Michael Glimcher has made quite a comeback. His company, Glimcher Realty Trust (GRT), hit bottom in 2008 as it struggled under $1.7 billion of debt.
That April, Glimcher called his employees into a conference center for a pep talk, Bloomberg Markets magazine will report in its August issue. He told them to focus on their jobs, not on predictions of gloom and doom. By November, Glimcher Realty’s stock was trading below $1 a share, from a 2005 peak of $29.63.
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“We had investors thinking we weren’t going to be around,” recalls Glimcher Realty’s 45-year-old chairman and chief executive officer, perched on a couch at his headquarters in Columbus, Ohio.
Glimcher and Chief Financial Officer Mark Yale went to work whittling down the company’s debt-to-total-capitalization ratio, bringing it to 45 percent in the first quarter from 87 percent in the first quarter of 2009. Private-equity giant Blackstone Group LP added $60 million to Glimcher Realty’s coffers by purchasing parts of two malls in March 2010. The real estate investment trust also sold 26.7 million shares at $3.75 apiece in September 2009 to help get through the recession.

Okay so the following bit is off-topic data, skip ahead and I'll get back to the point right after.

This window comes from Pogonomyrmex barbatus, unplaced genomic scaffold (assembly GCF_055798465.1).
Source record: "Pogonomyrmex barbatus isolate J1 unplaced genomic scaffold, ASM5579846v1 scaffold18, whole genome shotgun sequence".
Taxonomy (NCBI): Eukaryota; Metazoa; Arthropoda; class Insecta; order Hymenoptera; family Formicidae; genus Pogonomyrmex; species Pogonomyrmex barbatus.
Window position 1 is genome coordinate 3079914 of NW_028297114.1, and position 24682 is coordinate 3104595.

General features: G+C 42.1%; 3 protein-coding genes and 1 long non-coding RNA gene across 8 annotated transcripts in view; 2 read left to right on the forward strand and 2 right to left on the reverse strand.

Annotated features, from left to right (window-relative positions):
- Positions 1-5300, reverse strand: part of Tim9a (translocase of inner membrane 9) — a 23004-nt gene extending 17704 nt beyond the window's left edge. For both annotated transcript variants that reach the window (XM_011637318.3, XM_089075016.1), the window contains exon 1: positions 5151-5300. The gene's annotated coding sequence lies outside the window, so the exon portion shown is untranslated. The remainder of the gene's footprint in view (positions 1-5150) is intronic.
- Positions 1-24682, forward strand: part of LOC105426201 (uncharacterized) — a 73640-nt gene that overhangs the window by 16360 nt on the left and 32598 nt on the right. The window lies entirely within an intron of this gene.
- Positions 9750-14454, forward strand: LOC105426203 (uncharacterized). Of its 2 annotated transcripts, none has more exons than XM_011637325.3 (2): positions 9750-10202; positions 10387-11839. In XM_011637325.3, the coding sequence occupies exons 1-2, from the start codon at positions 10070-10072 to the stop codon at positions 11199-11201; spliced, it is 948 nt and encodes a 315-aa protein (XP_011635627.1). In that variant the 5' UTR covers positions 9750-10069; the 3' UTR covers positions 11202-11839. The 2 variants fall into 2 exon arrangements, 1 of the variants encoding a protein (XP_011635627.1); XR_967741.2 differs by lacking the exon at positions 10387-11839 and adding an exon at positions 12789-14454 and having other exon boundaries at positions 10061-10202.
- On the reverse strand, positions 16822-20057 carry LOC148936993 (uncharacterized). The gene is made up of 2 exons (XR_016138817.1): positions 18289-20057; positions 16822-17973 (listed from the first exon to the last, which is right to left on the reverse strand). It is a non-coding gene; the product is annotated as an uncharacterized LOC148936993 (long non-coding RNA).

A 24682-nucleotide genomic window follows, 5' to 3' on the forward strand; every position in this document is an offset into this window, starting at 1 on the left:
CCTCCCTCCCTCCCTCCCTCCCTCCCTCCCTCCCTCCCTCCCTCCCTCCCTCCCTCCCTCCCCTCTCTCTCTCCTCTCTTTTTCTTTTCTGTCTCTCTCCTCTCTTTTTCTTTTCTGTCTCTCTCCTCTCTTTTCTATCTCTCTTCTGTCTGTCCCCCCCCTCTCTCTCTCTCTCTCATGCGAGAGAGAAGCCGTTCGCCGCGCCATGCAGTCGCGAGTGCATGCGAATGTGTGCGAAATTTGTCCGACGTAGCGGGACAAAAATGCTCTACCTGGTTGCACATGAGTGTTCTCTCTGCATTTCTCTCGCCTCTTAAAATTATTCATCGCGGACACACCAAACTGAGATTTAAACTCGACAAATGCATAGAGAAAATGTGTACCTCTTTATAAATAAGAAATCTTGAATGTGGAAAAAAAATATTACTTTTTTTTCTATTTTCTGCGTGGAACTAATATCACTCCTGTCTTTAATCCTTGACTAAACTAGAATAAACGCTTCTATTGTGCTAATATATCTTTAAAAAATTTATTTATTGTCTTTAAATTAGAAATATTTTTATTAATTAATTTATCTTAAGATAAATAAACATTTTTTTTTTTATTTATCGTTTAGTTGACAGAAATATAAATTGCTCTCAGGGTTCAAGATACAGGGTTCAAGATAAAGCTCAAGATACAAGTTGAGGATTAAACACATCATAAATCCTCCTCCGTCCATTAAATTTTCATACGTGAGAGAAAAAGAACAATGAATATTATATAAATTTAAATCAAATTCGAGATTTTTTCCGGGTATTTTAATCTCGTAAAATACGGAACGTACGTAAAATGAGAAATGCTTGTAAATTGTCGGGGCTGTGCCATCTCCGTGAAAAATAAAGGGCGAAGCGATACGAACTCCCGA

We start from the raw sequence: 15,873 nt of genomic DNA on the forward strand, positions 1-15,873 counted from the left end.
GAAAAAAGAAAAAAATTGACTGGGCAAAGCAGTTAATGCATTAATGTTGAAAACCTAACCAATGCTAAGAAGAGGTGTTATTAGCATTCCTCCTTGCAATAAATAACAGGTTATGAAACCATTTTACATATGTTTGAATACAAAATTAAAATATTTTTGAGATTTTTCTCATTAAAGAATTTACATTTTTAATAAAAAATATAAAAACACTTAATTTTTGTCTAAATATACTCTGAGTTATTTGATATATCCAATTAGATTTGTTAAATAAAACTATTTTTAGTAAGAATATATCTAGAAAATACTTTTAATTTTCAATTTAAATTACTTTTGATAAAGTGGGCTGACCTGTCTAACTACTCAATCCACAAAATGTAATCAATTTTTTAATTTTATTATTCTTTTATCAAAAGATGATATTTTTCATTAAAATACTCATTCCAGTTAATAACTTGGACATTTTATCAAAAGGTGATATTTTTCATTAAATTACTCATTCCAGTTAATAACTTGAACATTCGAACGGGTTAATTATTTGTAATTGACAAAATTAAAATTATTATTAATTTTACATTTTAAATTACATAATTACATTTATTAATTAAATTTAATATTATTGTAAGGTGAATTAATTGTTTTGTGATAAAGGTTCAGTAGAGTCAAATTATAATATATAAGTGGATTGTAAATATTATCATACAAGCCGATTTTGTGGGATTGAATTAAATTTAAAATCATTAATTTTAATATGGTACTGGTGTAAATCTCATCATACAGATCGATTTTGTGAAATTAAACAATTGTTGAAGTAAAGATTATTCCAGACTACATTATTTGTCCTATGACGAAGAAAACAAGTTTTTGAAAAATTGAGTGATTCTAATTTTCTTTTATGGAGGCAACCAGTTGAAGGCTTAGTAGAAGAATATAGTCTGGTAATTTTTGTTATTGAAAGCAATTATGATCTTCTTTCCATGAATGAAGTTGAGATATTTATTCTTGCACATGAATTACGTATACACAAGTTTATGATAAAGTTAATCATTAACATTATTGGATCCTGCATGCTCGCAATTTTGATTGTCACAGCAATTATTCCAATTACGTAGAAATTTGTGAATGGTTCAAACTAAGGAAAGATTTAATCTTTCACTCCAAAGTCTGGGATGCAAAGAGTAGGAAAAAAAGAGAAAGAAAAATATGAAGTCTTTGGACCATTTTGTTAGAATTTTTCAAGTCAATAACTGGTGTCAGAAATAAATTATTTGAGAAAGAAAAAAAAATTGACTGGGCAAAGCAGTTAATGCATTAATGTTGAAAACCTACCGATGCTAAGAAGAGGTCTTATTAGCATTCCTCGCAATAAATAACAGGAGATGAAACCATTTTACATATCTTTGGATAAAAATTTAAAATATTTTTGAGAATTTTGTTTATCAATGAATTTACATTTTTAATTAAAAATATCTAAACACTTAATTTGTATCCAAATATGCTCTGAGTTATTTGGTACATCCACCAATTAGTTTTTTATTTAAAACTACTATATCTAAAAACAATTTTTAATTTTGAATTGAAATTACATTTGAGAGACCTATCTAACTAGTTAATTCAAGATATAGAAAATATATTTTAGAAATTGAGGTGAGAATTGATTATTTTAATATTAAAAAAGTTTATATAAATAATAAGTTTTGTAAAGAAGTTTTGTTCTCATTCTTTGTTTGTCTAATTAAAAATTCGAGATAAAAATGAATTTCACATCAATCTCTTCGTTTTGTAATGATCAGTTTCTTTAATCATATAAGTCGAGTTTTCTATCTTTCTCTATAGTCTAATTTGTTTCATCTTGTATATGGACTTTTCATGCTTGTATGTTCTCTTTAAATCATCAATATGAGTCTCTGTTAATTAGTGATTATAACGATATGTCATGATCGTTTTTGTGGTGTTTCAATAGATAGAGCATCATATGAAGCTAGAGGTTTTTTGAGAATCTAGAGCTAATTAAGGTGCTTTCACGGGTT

Today, Glimcher Realty ranks among the world’s best alternative investments. Its shares, which traded at $11 on July 8, rewarded investors with an annualized return of 38 percent from March 31, 2010, to March 28, 2013. That compares with 17.3 percent for the Bloomberg REIT Large Cap Index (SPX) and 12.7 percent for the Standard & Poor’s 500 Index.